CHEX group in Yunnan
CHEX group in Yunnan

You were right, one of the hardest parts of being here is the American cravings. All I want is to eat some Starburst, and sink my teeth into a nice juicy burger. You told me not to try Burger King, but as soon as we landed in Shanghai, we decided to go because it was the closest western restaurant to our hotel. The burger tasted like cardboard and I would not wish that meal upon my worst enemy. We stuck to Chinese food for the next month. Longing for some American food, we decided to try McDonalds. It turned out to be a pleasant surprise. It is still nothing compared to the food at home, but it eased our cravings. The spontaneous decisions, I have learned can be the most rewarding. In Suzhou we decided to walk out the hotel and find the best food we could. We walked down a block, and had some of the best food I have had in China.

Four months is a long time, but it’s crazy to think that we only have two weeks left. I believe I have made the most of my stay here, and can easily say that China has been a life changing experience. Thank you for helping and guiding me.



Host mother and sisters


My experience as a Chinese adoptee

Coming to China has always been a goal of mine. Ever since I was young, I have been interested in my homeland’s language and culture. The thought of living here has always intrigued me and when I heard about the Chinese exchange program at Brookline High School, I applied immediately. My adoptive parents have always supported me and even tried to find my birth parents. However, I have always felt a bit out of place. Here in China, I feel like people are like me and accept me for who I am. When I first came to China, I didn’t feel like I was going into the complete unknown. It felt familiar.

Having a Chinese family has filled an emptiness that I have always felt deep down. I remember one night when my sister and I were very young, we woke up in the middle of the night and both began crying. When my parents came into our room and asked us what was wrong, we both replied by saying something along the lines of “I miss my birth parents.” Even though my host family isn’t my birth family, the fact that they are Chinese is enough for me. When I first arrived, I felt, of course, nervous, but at the same time, I felt like I was coming home. My family is so caring and I feel very loved.

China has made me feel all sorts of emotions. Sometimes I feel conflicted because I miss my family and friends back in America, but I really enjoy being in China. I love walking down the street, seeing all the faces that look like mine, staring into the same brown eyes and blending in. I feel like I totally belong and am at ease.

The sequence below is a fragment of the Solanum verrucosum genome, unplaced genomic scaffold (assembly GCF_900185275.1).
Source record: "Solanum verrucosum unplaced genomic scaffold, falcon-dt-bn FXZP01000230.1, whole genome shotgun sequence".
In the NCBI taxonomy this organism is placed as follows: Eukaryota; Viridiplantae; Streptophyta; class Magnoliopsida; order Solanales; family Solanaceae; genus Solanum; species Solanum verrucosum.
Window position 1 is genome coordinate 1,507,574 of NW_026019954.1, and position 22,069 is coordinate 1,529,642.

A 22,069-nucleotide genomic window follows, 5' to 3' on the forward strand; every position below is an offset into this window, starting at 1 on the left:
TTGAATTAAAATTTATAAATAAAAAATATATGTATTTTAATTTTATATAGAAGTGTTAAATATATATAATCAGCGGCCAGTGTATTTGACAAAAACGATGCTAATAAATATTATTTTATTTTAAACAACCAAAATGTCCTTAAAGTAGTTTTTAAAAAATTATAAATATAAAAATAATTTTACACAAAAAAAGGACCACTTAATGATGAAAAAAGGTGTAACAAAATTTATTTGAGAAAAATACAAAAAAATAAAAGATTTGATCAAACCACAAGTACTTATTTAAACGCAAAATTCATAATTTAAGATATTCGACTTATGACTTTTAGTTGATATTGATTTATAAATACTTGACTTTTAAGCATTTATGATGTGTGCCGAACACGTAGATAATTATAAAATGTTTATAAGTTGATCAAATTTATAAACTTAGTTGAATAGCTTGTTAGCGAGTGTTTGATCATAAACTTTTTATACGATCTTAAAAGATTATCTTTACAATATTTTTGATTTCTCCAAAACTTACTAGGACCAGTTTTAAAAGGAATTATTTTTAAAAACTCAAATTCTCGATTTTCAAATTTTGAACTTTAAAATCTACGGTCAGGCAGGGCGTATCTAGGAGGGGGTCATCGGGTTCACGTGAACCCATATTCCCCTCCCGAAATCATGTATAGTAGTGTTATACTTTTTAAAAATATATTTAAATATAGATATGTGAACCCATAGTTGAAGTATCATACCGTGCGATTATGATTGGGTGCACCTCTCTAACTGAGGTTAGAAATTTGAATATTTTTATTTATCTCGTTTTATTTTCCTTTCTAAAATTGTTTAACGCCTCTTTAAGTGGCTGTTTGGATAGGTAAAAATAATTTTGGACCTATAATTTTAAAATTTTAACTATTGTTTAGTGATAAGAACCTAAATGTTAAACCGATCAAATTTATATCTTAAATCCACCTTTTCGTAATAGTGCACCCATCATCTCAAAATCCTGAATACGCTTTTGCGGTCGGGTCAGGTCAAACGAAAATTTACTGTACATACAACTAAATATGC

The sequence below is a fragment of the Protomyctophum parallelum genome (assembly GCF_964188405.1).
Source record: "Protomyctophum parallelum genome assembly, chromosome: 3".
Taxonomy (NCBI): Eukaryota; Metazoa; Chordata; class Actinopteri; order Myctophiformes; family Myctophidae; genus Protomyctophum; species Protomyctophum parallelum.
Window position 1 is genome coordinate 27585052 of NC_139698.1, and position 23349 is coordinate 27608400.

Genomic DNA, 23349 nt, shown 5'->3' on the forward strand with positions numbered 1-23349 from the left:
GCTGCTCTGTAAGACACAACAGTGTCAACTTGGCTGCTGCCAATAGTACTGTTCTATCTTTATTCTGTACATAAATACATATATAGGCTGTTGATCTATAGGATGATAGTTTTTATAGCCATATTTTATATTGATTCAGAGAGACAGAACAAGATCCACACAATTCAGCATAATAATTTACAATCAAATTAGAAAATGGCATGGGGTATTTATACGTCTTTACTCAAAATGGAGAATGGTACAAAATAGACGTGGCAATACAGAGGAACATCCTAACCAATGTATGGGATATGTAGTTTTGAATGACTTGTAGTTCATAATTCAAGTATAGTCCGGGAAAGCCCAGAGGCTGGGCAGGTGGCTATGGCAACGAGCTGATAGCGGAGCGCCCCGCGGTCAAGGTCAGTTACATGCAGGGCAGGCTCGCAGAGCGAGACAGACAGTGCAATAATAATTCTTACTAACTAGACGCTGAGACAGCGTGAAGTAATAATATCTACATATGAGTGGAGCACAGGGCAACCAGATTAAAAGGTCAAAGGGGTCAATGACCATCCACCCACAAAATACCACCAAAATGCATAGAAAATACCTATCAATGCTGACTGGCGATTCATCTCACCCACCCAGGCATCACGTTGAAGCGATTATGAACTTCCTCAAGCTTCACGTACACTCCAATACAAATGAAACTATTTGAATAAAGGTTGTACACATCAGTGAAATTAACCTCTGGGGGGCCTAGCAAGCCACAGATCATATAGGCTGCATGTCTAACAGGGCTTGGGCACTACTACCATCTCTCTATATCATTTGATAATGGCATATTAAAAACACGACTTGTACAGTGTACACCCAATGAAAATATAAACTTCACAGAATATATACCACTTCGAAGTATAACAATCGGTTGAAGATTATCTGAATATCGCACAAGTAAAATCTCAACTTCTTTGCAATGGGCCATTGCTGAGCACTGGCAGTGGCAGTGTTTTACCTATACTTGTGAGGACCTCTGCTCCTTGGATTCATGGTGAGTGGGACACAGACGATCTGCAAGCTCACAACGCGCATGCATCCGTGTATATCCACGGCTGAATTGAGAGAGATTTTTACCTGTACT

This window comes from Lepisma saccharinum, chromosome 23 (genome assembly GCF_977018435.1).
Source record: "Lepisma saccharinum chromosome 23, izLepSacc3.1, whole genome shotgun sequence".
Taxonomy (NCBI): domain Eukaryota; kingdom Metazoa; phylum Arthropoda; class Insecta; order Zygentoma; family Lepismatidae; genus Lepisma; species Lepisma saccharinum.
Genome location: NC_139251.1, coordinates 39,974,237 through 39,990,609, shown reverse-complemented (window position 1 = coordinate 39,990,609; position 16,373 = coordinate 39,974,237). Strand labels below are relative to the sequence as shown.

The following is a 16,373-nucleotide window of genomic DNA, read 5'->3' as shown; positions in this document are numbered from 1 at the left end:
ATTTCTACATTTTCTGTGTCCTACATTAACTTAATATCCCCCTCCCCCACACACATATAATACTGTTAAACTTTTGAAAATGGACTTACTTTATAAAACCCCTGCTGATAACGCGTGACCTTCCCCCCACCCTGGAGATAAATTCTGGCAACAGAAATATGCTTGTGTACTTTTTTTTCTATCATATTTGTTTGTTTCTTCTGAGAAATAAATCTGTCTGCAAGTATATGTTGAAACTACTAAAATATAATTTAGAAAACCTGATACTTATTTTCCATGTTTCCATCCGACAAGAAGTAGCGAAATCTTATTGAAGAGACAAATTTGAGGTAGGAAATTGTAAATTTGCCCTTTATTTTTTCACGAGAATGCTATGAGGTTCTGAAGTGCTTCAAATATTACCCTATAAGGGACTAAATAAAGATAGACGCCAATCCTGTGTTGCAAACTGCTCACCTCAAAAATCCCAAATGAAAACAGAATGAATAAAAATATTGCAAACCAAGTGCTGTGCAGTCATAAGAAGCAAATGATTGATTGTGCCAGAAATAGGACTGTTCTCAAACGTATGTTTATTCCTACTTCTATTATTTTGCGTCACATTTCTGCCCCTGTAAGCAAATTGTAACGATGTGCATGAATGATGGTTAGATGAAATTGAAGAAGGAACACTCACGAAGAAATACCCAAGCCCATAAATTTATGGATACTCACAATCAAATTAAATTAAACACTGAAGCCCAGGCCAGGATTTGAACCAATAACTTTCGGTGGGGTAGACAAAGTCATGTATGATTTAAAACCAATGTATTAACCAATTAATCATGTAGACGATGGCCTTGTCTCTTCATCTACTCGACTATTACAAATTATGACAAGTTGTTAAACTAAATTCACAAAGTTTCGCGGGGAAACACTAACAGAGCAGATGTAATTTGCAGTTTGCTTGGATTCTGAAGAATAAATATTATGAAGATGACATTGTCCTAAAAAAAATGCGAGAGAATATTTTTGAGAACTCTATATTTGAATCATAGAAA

Two years ago, before I started learning Chinese, I always hated it when I had to tell people in Chinatown that I couldn’t speak Chinese and didn’t know what they were saying. It made me feel so out of place and ashamed. Now, I am able to communicate much more. It makes me so happy when people talk to me in Chinese and it amazes me how much I can now understand. It fills me with great satisfaction whenever I  have a conversation with someone and can follow most of what they are saying! 

Right now, I am sitting in my dining room, writing this blog post, and listening to my favorite Chinese song. I don’t regret being adopted and I actually prefer it, but now my heart is more at peace because now I have an idea of a life I could have had if I hadn’t been adopted.  

~ Ling-li Rotella/朱玲莉



Yunnan Trip


This past week in Yunnan provided a much needed nature and culture detox for me and many of my American friends. I, for one, was frankly quite tired of the eternal white cloak of smog hanging over the horizon, flat terrain, and increasingly scorching days in Xi’an. I was more than thrilled when I heard that the weather in Yunnan would be temperate, and even brisk in Shangri La. I didn’t know what to expect culturally from the province, but I was hoping to see a change of scenery in that regard as well, and I was not disappointed.

During our journey through Yunnan I was constantly stricken by the beauty of our surroundings, whether manmade or natural. We went to the stone forest outside Kunming to see ancient natural rock formations, the leaping tiger gorge and it’s surrounded mountains and sheer cliff faces, the three pagodas in Dali, and the second largest prayer wheel in Asia in Shangri La. Better yet, the bus ride between these places was constantly breathtaking, lending us views of the jagged edge of the himalayas and clear, blue skies which are rarely seen in Xi’an. While all the places we visited were beautiful, the Songzanlin monastery took the cake for most memorable sight.

By far the most unusual place we visited, both geographically and culturally (from my perspective, was Shangri La, the city where the Songzanlin monastery was located. Along the six-hour ride from Dali to Shangri La, the temperature and landscape changed drastically. The temperature dropped from a pleasant 70 degrees to a chilly 50, and while there were mountains surrounding us in Dali, we were below them, whereas in Shangri La we were sitting amongst them. As we approached the city, yaks and black pigs began to appear on the side of the road. Linda, our consensus favorite tour guide, explained that in the yellow sect of buddhism practiced by most of the tibetans living in Shangri La, people should live in harmony with wildlife, hence the wildlife roaming the roads.